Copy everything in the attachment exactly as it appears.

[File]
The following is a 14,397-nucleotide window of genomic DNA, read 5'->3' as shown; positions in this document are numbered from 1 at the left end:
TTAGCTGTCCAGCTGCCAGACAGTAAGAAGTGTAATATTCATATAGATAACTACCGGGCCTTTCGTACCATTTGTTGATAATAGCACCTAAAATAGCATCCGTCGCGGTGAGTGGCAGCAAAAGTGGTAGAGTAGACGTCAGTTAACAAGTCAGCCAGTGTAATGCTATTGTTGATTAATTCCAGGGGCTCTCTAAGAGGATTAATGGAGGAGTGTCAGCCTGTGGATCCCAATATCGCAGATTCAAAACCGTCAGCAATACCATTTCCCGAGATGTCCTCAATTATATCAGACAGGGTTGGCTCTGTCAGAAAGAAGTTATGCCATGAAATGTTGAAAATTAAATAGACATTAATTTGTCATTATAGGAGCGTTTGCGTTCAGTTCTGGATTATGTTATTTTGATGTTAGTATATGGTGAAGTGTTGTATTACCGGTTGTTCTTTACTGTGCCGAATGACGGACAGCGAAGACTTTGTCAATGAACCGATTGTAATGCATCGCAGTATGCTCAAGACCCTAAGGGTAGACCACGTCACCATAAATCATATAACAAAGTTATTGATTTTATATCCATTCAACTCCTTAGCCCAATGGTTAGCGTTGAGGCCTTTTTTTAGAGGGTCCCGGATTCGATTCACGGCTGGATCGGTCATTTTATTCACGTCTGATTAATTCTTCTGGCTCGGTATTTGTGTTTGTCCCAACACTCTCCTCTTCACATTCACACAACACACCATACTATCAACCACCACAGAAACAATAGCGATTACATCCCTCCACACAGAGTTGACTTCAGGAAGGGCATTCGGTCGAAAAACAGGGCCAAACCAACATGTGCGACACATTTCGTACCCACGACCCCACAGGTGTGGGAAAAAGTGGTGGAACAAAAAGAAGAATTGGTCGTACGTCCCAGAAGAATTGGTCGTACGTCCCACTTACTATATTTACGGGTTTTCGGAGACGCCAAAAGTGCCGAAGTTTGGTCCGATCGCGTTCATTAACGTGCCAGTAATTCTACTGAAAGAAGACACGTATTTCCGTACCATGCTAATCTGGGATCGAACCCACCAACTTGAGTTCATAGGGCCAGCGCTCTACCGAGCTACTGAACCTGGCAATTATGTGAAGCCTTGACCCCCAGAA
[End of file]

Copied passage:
The following is a 14,397-nucleotide window of genomic DNA, read 5'->3' as shown; positions in this document are numbered from 1 at the left end:
TTAGCTGTCCAGCTGCCAGACAGTAAGAAGTGTAATATTCATATAGATAACTACCGGGCCTTTCGTACCATTTGTTGATAATAGCACCTAAAATAGCATCCGTCGCGGTGAGTGGCAGCAAAAGTGGTAGAGTAGACGTCAGTTAACAAGTCAGCCAGTGTAATGCTATTGTTGATTAATTCCAGGGGCTCTCTAAGAGGATTAATGGAGGAGTGTCAGCCTGTGGATCCCAATATCGCAGATTCAAAACCGTCAGCAATACCATTTCCCGAGATGTCCTCAATTATATCAGACAGGGTTGGCTCTGTCAGAAAGAAGTTATGCCATGAAATGTTGAAAATTAAATAGACATTAATTTGTCATTATAGGAGCGTTTGCGTTCAGTTCTGGATTATGTTATTTTGATGTTAGTATATGGTGAAGTGTTGTATTACCGGTTGTTCTTTACTGTGCCGAATGACGGACAGCGAAGACTTTGTCAATGAACCGATTGTAATGCATCGCAGTATGCTCAAGACCCTAAGGGTAGACCACGTCACCATAAATCATATAACAAAGTTATTGATTTTATATCCATTCAACTCCTTAGCCCAATGGTTAGCGTTGAGGCCTTTTTTTAGAGGGTCCCGGATTCGATTCACGGCTGGATCGGTCATTTTATTCACGTCTGATTAATTCTTCTGGCTCGGTATTTGTGTTTGTCCCAACACTCTCCTCTTCACATTCACACAACACACCATACTATCAACCACCACAGAAACAATAGCGATTACATCCCTCCACACAGAGTTGACTTCAGGAAGGGCATTCGGTCGAAAAACAGGGCCAAACCAACATGTGCGACACATTTCGTACCCACGACCCCACAGGTGTGGGAAAAAGTGGTGGAACAAAAAGAAGAATTGGTCGTACGTCCCAGAAGAATTGGTCGTACGTCCCACTTACTATATTTACGGGTTTTCGGAGACGCCAAAAGTGCCGAAGTTTGGTCCGATCGCGTTCATTAACGTGCCAGTAATTCTACTGAAAGAAGACACGTATTTCCGTACCATGCTAATCTGGGATCGAACCCACCAACTTGAGTTCATAGGGCCAGCGCTCTACCGAGCTACTGAACCTGGCAATTATGTGAAGCCTTGACCCCCAGAA